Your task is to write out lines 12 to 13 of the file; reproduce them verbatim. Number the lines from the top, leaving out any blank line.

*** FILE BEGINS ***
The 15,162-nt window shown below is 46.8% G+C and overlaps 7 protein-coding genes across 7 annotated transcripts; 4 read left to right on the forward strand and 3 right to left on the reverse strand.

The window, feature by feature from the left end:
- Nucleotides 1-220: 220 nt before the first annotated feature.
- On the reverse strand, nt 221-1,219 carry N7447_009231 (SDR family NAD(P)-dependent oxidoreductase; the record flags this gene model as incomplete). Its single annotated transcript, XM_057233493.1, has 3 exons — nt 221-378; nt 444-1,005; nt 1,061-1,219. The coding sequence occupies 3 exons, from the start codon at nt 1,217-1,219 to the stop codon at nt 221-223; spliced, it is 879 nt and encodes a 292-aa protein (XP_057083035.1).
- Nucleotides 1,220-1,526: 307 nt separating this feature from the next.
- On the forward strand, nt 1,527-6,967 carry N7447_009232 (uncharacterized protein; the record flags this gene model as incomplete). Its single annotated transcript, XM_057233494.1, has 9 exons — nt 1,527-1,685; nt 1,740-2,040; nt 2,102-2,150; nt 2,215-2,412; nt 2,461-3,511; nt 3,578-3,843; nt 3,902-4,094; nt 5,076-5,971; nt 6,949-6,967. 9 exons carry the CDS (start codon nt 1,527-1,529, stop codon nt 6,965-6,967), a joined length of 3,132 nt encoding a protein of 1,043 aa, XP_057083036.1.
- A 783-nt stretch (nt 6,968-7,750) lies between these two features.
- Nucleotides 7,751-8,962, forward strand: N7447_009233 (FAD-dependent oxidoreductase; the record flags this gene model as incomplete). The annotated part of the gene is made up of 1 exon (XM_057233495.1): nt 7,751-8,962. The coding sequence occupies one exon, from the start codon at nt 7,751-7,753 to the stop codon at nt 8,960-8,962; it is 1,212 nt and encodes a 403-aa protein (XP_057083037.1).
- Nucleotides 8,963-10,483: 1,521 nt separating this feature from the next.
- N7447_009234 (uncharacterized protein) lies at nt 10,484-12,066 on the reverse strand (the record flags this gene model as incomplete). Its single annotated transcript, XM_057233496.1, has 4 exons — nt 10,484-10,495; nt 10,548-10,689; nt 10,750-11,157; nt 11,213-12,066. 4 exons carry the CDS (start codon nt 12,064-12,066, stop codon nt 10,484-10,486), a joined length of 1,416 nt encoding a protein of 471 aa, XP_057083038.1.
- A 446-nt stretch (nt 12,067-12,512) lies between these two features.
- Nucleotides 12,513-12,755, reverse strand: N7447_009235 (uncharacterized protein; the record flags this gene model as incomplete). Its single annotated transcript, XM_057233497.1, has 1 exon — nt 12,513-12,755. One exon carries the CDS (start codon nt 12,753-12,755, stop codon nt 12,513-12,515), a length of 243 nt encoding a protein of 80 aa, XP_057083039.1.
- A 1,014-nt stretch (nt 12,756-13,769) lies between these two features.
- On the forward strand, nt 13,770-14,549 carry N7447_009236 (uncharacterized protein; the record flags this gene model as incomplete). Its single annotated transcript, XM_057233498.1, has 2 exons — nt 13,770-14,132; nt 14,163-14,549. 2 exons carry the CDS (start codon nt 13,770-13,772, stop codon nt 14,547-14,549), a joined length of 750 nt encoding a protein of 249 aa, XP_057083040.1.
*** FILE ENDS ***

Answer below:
- Nucleotides 12,513-12,755, reverse strand: N7447_009235 (uncharacterized protein; the record flags this gene model as incomplete). Its single annotated transcript, XM_057233497.1, has 1 exon — nt 12,513-12,755. One exon carries the CDS (start codon nt 12,753-12,755, stop codon nt 12,513-12,515), a length of 243 nt encoding a protein of 80 aa, XP_057083039.1.
- A 1,014-nt stretch (nt 12,756-13,769) lies between these two features.